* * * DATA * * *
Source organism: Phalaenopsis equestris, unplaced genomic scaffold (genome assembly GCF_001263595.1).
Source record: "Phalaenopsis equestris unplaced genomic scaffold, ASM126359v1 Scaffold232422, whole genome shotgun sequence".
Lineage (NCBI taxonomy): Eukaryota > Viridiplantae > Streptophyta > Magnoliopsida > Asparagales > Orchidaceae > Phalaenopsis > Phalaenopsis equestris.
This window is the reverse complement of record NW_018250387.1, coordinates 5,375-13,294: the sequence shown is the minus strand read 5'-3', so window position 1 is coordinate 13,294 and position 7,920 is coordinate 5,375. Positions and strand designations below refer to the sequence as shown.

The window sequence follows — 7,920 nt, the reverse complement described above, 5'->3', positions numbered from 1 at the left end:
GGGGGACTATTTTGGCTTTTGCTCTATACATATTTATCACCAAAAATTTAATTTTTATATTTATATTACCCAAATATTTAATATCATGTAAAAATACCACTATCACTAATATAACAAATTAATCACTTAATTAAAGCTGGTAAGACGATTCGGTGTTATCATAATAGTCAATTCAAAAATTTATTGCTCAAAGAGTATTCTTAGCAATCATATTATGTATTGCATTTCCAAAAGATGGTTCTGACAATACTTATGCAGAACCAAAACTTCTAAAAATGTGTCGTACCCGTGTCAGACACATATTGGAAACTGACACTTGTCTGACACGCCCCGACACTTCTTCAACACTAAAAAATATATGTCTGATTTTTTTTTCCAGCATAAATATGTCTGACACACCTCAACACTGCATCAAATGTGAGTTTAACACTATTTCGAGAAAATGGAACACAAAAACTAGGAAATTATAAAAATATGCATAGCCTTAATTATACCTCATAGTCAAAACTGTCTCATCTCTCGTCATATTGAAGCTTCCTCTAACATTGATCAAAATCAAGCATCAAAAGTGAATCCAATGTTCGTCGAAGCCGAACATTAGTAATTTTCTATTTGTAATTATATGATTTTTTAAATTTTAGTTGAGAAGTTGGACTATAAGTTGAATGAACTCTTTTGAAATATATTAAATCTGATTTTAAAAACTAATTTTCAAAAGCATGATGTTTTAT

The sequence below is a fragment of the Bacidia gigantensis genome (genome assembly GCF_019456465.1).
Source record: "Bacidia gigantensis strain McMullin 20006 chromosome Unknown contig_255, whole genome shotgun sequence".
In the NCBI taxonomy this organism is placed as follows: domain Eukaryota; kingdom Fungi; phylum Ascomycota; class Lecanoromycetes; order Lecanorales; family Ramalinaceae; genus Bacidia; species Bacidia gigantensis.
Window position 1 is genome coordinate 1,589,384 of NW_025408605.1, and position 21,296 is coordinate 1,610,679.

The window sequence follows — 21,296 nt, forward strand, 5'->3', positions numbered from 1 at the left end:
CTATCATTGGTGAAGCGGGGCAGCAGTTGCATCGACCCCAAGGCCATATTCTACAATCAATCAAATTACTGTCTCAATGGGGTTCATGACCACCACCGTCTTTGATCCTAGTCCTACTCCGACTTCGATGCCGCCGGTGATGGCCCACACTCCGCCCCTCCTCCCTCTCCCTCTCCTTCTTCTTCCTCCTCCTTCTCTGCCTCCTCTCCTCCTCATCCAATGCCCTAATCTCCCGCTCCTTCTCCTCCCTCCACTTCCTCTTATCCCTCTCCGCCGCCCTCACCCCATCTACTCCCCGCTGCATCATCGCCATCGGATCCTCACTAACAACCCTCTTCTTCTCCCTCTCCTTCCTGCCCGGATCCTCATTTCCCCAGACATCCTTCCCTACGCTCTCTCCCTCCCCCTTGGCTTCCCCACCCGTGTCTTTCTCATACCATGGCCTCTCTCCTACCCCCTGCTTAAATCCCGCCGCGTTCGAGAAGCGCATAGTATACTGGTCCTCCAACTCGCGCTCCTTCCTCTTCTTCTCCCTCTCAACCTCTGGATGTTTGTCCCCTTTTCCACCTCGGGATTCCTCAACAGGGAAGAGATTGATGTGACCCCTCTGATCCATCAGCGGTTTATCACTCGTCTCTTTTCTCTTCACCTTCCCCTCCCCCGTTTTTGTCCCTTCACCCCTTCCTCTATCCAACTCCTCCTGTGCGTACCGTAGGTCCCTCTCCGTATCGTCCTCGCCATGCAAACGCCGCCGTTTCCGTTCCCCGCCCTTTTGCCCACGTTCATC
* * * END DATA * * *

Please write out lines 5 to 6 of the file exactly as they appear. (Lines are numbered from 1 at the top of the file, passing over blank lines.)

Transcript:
The window sequence follows — 7,920 nt, the reverse complement described above, 5'->3', positions numbered from 1 at the left end:
GGGGGACTATTTTGGCTTTTGCTCTATACATATTTATCACCAAAAATTTAATTTTTATATTTATATTACCCAAATATTTAATATCATGTAAAAATACCACTATCACTAATATAACAAATTAATCACTTAATTAAAGCTGGTAAGACGATTCGGTGTTATCATAATAGTCAATTCAAAAATTTATTGCTCAAAGAGTATTCTTAGCAATCATATTATGTATTGCATTTCCAAAAGATGGTTCTGACAATACTTATGCAGAACCAAAACTTCTAAAAATGTGTCGTACCCGTGTCAGACACATATTGGAAACTGACACTTGTCTGACACGCCCCGACACTTCTTCAACACTAAAAAATATATGTCTGATTTTTTTTTCCAGCATAAATATGTCTGACACACCTCAACACTGCATCAAATGTGAGTTTAACACTATTTCGAGAAAATGGAACACAAAAACTAGGAAATTATAAAAATATGCATAGCCTTAATTATACCTCATAGTCAAAACTGTCTCATCTCTCGTCATATTGAAGCTTCCTCTAACATTGATCAAAATCAAGCATCAAAAGTGAATCCAATGTTCGTCGAAGCCGAACATTAGTAATTTTCTATTTGTAATTATATGATTTTTTAAATTTTAGTTGAGAAGTTGGACTATAAGTTGAATGAACTCTTTTGAAATATATTAAATCTGATTTTAAAAACTAATTTTCAAAAGCATGATGTTTTAT